Training groups containing different riders every day and lots of emphasis on team bonding are all part of the program of Team Sky’s ongoing training camp in Valencia, Spain which is now well into its second week.
“Considering this is a totally new team, it’s getting off to a great start,” Sky’s only Spanish rider, Juan Antonio Flecha, tells Cycling Weekly.
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“Everybody on the staff has got a really professional attitude and it’s interesting how everyone has really specific jobs.”
“There’s a lot of emphasis on communication and feedback from us riders, which is ideal.”
Flecha reckons that Sky’s choice of Valencia, close where he lives in Catalunya, is a good one. Although Spain has been badly affected by the poor weather, just like the rest of Europe, Valencia is one of the regions that has come off the lightest, and Sky’s riders have only been prevented from training on one day as a result.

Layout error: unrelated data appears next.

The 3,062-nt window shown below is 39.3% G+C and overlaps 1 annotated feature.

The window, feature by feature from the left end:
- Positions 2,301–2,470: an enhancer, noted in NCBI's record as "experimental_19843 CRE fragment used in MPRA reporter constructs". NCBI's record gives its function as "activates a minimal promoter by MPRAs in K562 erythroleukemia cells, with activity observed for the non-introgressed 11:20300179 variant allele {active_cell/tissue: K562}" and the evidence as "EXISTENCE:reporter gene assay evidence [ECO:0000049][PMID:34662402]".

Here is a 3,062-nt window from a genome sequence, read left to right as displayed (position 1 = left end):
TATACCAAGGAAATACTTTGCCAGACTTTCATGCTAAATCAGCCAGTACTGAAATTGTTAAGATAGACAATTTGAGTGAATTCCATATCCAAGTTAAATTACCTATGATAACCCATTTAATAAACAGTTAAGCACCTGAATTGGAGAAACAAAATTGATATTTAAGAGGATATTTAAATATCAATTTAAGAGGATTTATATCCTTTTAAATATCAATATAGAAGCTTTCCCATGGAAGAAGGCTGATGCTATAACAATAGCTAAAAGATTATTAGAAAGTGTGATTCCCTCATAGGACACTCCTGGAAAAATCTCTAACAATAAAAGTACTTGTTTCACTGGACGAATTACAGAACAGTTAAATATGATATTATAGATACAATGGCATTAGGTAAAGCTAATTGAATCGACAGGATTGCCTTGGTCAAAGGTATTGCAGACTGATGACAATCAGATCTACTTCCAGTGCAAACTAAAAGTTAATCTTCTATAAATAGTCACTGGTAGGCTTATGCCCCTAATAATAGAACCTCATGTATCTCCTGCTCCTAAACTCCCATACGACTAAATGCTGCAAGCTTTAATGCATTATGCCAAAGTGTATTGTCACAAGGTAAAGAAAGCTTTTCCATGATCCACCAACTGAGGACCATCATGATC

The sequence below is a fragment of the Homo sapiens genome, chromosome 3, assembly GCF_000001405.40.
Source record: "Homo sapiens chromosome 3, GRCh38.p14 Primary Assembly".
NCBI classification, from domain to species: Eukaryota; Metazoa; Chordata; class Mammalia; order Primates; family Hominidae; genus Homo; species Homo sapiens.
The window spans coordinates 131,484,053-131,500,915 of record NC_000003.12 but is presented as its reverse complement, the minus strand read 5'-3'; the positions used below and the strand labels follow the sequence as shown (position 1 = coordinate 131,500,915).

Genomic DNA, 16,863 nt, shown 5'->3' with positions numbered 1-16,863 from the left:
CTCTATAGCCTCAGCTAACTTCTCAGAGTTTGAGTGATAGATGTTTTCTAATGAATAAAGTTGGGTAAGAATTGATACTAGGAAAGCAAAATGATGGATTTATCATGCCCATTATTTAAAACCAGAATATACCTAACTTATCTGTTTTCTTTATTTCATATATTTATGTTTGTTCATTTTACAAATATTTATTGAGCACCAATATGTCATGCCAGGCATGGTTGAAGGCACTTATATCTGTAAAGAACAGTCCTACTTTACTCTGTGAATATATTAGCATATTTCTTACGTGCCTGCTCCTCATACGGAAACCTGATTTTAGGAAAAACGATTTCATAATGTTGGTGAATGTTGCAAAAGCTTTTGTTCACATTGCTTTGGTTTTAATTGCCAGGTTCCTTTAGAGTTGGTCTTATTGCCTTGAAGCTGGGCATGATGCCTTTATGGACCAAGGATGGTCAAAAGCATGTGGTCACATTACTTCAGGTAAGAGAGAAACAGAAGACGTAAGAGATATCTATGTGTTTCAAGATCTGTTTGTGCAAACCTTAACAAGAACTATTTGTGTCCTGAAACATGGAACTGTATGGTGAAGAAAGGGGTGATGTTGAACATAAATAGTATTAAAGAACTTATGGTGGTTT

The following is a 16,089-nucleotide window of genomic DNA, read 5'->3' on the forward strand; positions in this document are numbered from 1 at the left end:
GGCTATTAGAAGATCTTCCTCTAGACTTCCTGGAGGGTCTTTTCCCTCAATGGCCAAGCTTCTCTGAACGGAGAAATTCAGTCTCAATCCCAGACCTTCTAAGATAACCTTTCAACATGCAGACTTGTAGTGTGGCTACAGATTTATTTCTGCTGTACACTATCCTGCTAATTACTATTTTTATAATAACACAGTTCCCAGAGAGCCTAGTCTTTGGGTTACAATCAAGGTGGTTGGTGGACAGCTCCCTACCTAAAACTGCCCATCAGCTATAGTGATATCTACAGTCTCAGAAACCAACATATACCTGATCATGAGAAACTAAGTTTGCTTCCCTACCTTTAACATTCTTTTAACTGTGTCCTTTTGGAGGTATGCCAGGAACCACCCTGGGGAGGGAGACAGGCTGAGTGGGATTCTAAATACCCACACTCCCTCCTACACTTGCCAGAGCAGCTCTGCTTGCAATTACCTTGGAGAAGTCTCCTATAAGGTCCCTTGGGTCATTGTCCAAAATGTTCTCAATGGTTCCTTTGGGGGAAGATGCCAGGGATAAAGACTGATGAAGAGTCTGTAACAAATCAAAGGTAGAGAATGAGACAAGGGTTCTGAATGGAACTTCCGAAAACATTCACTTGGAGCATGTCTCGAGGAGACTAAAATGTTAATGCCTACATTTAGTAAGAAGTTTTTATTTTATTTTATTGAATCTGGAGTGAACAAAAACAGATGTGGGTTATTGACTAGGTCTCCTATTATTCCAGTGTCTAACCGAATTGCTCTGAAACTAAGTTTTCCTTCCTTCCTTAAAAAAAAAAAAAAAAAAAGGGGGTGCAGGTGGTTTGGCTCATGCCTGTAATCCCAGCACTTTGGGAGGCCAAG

“We’ve worked out all sorts of training circuits throughout the area, which is pretty flat, so we can practise lead out trains and sprints there.”
“But the bigger climbs aren’t too far away, either, so when it’s not too icy we can get up those as well.”
One unusual features of the Sky camp is that there is not the standard division of riders for training into the Classics group, the major Tour group and the riders wanting to make an impact in the early races.
“It’s very different. Instead they’re mixing us up a lot more than that. I think the idea is that way we’ll get to know each other better as riders and want to put the emphasis on team bonding instead.”
“In any case, I’m not just looking at the Classics, I’ve got other goals further down the line and I need to know my team-mates that will be riding in other races.”
“There’s a lot of work going on with us individually, too. Everybody’s position on the bike has been studied in detail.”
One usual feature of pre-season training camps, power output tests for each rider, are conspicious by their absence. Flecha says he feels it’s another good move by Sky.
“They can see from the way we’re riding what our condition is, in any case and all you would get from power output tests here is a load of data that’s pretty irrelevant after a couple of races, anyway.”
“Personally, I appreciate that. It’s like they’re saying to us ‘we know you’re good already, that’s why we signed you, we don’t have to check that out with tests.’ That’s a good approach.”